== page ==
Our home has several exterior passage doors, and a discussion on
the combo screws reminded me to post a little thing I did to gain
security when out of town.
On all the inswing doors, I installed eyebolts into the studs on
either side. They were painted to help blend into the drywall
color and also most were behind drapes anyway. I then bought some
fairly decent chain and reusable links, cutting the chains to span
the gap between the eyebolts. In several cases, where a drape or
toolbox hid one of the eyebolts, I just left the one link and
chain connected to the eyebolt, but where exposed, the chains were
removed and stored. Then, when leaving for an extended period of
time, I simply clip the other end of the chain to the eyebolt,
spanning the door with the chain. Someone can still kick in the
door, but swinging it open will be presented with the chain
blocking the door.
Luxury cars now offer a great seating option for politicians.
I've not seen drapes hanging or tool boxes stored behind an inswing
door? Your place may be different. Another hard kick on the door would
cause the eyebolts to pull out? Or use some cutters to cut the chain.
In fact it would be easier access, to use a spring loaded punch (HF
model) to knock out a tempered glass pane. Remove the chain and haul
all the booty away.
In general, it is all but impossible to make a house inpregnable to a
Back when (60s?), I think it was Popular Mechanics had a series on
building "lockbox" for a vacation home in the boonies. Found it
burglarized the next spring :).
Bill, there's little that can be done. In our case, the two
primary doors I secured with the inside chain across them are
opposite our side-wall block wall. In some other areas, the
burglars lean against the block wall, and use their feet to kick
the doors in. There's less noise than if they break out a glass.
Regarding the good people recommending a cross bar instead of the
chain, consider how "tight" the chain might be and how little
compliance there would be to permit a bolt cutter to reach around
a broken door. The chain used is not insignificant, either, FWIW.
For the rear patio door, I have a rod that is mounted across the
slider to prevent its opening. Sure, a creep can break out the
glass to enter, but the wedged bar along with security precaution
on the inactive door literally force the burglar to break out the
glass. Other windows, not fixed ones, are drilled and secured
with an eyebolt in the spot where the lower and upper sashes meet.
Again, a rock overcomes this security measure, but at least it'll
make noise- no prying would open them.
Inside, I have 3 130dB sirens feeding off a relay from the alarm
panel. If a door/window magnetic contact is broken OR if an
interior PIR is triggered OR if a garage IR beam is broken, the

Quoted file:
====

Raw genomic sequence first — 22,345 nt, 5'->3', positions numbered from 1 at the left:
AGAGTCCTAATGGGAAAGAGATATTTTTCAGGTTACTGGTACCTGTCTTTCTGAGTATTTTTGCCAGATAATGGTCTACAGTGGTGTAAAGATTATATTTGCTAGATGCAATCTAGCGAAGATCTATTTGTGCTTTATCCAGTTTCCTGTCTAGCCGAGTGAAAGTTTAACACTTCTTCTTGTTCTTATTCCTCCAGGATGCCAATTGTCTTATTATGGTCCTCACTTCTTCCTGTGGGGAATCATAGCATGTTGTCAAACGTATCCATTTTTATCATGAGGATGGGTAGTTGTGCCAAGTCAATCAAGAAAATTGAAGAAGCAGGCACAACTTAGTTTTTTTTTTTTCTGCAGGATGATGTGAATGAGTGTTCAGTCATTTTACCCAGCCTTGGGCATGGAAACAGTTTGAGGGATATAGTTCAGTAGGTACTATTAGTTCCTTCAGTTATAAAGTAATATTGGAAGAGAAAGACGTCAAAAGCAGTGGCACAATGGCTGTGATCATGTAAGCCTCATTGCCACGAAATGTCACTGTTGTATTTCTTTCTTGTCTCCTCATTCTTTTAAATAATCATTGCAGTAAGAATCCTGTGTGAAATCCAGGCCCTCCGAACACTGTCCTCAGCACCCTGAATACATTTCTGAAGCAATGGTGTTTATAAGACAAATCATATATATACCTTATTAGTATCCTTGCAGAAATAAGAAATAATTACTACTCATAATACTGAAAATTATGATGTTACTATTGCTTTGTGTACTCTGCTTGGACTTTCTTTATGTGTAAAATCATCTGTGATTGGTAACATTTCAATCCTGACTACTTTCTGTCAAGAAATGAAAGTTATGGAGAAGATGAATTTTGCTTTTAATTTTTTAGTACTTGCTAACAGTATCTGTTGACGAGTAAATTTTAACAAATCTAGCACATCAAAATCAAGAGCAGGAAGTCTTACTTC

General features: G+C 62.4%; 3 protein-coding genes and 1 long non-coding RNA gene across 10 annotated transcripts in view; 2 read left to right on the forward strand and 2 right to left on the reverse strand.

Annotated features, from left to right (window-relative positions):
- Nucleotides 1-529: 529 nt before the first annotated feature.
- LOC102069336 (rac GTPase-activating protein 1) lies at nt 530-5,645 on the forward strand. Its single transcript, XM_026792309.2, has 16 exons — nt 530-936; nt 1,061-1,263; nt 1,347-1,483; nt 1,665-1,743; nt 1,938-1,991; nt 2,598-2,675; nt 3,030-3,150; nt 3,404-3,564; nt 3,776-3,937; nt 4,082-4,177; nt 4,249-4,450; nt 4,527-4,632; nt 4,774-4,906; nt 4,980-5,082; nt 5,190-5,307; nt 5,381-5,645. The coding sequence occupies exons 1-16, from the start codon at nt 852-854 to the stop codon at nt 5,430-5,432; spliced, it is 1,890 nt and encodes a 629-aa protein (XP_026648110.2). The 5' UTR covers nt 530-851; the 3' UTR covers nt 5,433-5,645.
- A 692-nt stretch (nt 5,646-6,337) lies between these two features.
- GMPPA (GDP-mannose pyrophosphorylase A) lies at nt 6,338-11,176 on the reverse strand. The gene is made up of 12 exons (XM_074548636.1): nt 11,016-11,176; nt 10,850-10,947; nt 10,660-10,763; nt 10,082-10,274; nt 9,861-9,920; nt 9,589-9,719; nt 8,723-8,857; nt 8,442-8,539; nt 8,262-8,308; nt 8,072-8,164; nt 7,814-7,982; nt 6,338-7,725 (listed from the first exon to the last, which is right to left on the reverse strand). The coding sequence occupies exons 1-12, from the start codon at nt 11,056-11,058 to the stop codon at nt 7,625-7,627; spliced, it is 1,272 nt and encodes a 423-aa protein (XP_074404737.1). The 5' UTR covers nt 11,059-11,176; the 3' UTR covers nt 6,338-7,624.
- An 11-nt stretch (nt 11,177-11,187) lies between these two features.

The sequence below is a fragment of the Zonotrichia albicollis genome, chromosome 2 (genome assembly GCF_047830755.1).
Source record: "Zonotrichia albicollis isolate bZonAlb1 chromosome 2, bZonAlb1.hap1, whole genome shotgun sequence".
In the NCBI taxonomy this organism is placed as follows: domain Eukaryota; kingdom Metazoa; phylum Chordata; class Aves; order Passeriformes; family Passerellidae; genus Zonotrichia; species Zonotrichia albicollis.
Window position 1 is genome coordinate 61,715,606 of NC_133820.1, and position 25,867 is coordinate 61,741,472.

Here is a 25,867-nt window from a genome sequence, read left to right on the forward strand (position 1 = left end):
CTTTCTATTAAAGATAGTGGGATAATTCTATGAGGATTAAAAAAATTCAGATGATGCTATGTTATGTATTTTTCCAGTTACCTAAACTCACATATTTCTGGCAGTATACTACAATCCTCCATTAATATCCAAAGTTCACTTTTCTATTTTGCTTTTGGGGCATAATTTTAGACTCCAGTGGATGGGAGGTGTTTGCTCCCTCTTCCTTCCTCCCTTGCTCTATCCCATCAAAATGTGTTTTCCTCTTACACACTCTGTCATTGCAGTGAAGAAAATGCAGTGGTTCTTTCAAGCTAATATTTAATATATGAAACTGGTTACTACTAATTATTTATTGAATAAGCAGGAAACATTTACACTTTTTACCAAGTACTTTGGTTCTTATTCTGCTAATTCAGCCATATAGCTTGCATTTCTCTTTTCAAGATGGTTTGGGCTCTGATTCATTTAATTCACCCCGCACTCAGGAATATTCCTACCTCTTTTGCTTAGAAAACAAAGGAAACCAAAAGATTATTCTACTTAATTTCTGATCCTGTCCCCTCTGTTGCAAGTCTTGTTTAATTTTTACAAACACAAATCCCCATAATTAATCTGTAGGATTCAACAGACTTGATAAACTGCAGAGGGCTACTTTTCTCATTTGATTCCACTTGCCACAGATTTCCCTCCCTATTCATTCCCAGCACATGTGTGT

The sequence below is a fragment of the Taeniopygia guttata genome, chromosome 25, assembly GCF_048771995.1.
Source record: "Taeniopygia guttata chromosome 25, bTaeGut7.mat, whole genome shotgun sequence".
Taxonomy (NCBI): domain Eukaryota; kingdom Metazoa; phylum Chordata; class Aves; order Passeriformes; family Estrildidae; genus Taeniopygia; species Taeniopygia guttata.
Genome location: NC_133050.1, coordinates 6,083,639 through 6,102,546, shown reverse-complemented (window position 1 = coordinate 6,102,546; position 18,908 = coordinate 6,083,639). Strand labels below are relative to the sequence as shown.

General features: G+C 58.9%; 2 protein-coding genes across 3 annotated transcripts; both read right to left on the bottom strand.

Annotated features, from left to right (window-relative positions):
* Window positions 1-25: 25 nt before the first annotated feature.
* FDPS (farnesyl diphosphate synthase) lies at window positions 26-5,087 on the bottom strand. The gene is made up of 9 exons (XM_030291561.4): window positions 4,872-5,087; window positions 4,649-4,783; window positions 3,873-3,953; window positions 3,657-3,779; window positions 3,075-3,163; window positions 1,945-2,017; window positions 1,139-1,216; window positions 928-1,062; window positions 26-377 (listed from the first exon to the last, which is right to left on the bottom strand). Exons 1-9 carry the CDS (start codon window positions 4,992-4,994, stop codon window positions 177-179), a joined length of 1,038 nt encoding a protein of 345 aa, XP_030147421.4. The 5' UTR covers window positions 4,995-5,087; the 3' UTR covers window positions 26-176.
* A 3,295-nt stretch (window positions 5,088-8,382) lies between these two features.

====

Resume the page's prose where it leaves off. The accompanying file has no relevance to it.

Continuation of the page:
sirens go off for 5 minutes. The sirens are INSIDE- not outside-
but neighbors can hear them. The point is to panic a burglar into
departing ASAP if they get inside. This is effective. Once, a
neighbor brought over a bowl of chili for us in anticipation of
our return from a trip. He entered the front door, triggering the
30-second entry delay, but forgetting to turn off the alarm. When
the 3 sirens went off, he as so startled he dropped the dish with
the chili on the floor of the kitchen and fled. He returned after
the siren went silent to clean up, but a year later, we're still
finding pieces of glass in corners or behind the refrigerator.
Nobody is so dumb that they think a home is impregnable. All you
can do is to make it difficult and noisy for a burglar to enter,
and make it more uncomfortable for them to stay and search for
Which renders the door with the same - albeit slightly stronger - protection
as those piddly chain-locks that can be defeated with bolt cutters slid
through the cracks.
A much better scheme is brackets on either side and a 2x4 between the two.
Even better is a diagonal brace from the door to some stopping point some
feet away (i.e., wall).
If you REALLY want to do it, there are doors with moveable pins attached to
the doorknob that sink into all four sides of a door, much like the bolts in
a safe door..
The Texas Prison system (and maybe others) has a division called "Texas
Prison Industries." It makes stuff.
The "stuff" is "sold" to other government agencies in the state. Amongst the
"stuff" they make are (heh) doors. Here are some:
It's a hoot to prowl around the site looking at all the neat stuff made by
the inmates - from school busses to saddles. I understand the prison system
itself is amazingly self-supporting. They grow their own food (except for
such things as coffee and pepper) including cattle, eggs, pork, etc. They
grow cotton, gin it, turn it into cloth, and make uniforms, clothing,
mattresses, etc. Quite an operation.
When an inmate "graduates," he's often learned a useful skill, such as
hoeing cotton, gathering eggs, making grits, and so forth. Lest you shrug
that off, imagine how hard it is to collect enough eggs for 175,000 inmates'
Prolly why Texas has one of the highest incarceration rates in the
country- they need a steady supply of warm bodies to staff their
plantations. The Feds are following their model- they have a large
vehicle repair depot at Bastrop (sp?), staffed by prisoners. Always
wondered how the border patrol guys feel about being out in the middle
of nowhere, depending on a 4x4 that was last rebuilt by somebody they
locked up a few months ago? (never buy an ex border patrol 4x4- they
purely beat the crap out of them...)
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